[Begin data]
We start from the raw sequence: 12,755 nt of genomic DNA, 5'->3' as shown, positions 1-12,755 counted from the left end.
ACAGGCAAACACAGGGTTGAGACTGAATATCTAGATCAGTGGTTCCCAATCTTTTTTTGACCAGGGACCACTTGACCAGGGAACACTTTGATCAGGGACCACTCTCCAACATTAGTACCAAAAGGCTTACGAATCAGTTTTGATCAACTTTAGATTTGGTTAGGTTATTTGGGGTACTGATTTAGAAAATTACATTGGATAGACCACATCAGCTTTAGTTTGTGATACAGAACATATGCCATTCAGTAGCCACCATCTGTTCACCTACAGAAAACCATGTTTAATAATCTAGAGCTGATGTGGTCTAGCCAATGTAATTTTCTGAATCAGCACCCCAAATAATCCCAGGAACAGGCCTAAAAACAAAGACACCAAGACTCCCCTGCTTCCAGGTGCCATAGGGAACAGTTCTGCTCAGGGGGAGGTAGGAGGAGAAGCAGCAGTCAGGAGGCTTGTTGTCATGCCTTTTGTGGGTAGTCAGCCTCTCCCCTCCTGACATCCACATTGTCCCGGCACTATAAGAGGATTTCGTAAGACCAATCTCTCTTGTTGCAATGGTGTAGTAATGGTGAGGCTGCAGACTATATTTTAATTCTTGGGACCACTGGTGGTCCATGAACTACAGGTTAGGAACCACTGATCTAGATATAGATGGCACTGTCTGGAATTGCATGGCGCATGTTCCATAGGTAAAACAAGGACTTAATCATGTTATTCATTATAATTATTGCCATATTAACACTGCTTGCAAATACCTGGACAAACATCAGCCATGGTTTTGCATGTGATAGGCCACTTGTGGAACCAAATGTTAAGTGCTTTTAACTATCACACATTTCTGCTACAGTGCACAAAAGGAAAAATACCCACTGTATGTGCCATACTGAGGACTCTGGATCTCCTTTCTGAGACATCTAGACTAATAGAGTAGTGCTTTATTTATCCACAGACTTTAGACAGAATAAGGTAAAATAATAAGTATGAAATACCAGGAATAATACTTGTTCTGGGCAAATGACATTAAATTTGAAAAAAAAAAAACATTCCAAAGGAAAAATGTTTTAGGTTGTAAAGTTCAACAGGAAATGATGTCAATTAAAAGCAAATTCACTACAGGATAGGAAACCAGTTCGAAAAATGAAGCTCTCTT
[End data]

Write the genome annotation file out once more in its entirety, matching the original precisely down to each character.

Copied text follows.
We start from the raw sequence: 12,755 nt of genomic DNA, 5'->3' as shown, positions 1-12,755 counted from the left end.
ACAGGCAAACACAGGGTTGAGACTGAATATCTAGATCAGTGGTTCCCAATCTTTTTTTGACCAGGGACCACTTGACCAGGGAACACTTTGATCAGGGACCACTCTCCAACATTAGTACCAAAAGGCTTACGAATCAGTTTTGATCAACTTTAGATTTGGTTAGGTTATTTGGGGTACTGATTTAGAAAATTACATTGGATAGACCACATCAGCTTTAGTTTGTGATACAGAACATATGCCATTCAGTAGCCACCATCTGTTCACCTACAGAAAACCATGTTTAATAATCTAGAGCTGATGTGGTCTAGCCAATGTAATTTTCTGAATCAGCACCCCAAATAATCCCAGGAACAGGCCTAAAAACAAAGACACCAAGACTCCCCTGCTTCCAGGTGCCATAGGGAACAGTTCTGCTCAGGGGGAGGTAGGAGGAGAAGCAGCAGTCAGGAGGCTTGTTGTCATGCCTTTTGTGGGTAGTCAGCCTCTCCCCTCCTGACATCCACATTGTCCCGGCACTATAAGAGGATTTCGTAAGACCAATCTCTCTTGTTGCAATGGTGTAGTAATGGTGAGGCTGCAGACTATATTTTAATTCTTGGGACCACTGGTGGTCCATGAACTACAGGTTAGGAACCACTGATCTAGATATAGATGGCACTGTCTGGAATTGCATGGCGCATGTTCCATAGGTAAAACAAGGACTTAATCATGTTATTCATTATAATTATTGCCATATTAACACTGCTTGCAAATACCTGGACAAACATCAGCCATGGTTTTGCATGTGATAGGCCACTTGTGGAACCAAATGTTAAGTGCTTTTAACTATCACACATTTCTGCTACAGTGCACAAAAGGAAAAATACCCACTGTATGTGCCATACTGAGGACTCTGGATCTCCTTTCTGAGACATCTAGACTAATAGAGTAGTGCTTTATTTATCCACAGACTTTAGACAGAATAAGGTAAAATAATAAGTATGAAATACCAGGAATAATACTTGTTCTGGGCAAATGACATTAAATTTGAAAAAAAAAAAACATTCCAAAGGAAAAATGTTTTAGGTTGTAAAGTTCAACAGGAAATGATGTCAATTAAAAGCAAATTCACTACAGGATAGGAAACCAGTTCGAAAAATGAAGCTCTCTT